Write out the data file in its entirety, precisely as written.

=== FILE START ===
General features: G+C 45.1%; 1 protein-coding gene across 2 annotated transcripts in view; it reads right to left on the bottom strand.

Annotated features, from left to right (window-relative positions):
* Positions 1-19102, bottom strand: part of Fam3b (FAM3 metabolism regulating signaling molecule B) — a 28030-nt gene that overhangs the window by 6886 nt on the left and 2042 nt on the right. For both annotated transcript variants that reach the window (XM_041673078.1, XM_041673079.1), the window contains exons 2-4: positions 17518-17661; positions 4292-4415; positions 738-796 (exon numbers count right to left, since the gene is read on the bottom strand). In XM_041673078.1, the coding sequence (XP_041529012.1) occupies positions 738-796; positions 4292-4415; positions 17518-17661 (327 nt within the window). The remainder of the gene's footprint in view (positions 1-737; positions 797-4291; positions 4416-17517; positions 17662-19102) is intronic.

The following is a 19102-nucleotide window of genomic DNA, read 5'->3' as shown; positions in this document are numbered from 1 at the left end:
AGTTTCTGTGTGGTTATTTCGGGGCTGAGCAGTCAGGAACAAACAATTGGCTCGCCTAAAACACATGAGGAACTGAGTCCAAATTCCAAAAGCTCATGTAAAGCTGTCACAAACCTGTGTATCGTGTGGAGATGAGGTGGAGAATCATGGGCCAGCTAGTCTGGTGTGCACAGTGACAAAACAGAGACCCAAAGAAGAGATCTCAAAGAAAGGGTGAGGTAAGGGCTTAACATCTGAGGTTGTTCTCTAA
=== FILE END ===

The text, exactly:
General features: G+C 45.1%; 1 protein-coding gene across 2 annotated transcripts in view; it reads right to left on the bottom strand.

Annotated features, from left to right (window-relative positions):
* Positions 1-19102, bottom strand: part of Fam3b (FAM3 metabolism regulating signaling molecule B) — a 28030-nt gene that overhangs the window by 6886 nt on the left and 2042 nt on the right. For both annotated transcript variants that reach the window (XM_041673078.1, XM_041673079.1), the window contains exons 2-4: positions 17518-17661; positions 4292-4415; positions 738-796 (exon numbers count right to left, since the gene is read on the bottom strand). In XM_041673078.1, the coding sequence (XP_041529012.1) occupies positions 738-796; positions 4292-4415; positions 17518-17661 (327 nt within the window). The remainder of the gene's footprint in view (positions 1-737; positions 797-4291; positions 4416-17517; positions 17662-19102) is intronic.

The following is a 19102-nucleotide window of genomic DNA, read 5'->3' as shown; positions in this document are numbered from 1 at the left end:
AGTTTCTGTGTGGTTATTTCGGGGCTGAGCAGTCAGGAACAAACAATTGGCTCGCCTAAAACACATGAGGAACTGAGTCCAAATTCCAAAAGCTCATGTAAAGCTGTCACAAACCTGTGTATCGTGTGGAGATGAGGTGGAGAATCATGGGCCAGCTAGTCTGGTGTGCACAGTGACAAAACAGAGACCCAAAGAAGAGATCTCAAAGAAAGGGTGAGGTAAGGGCTTAACATCTGAGGTTGTTCTCTAA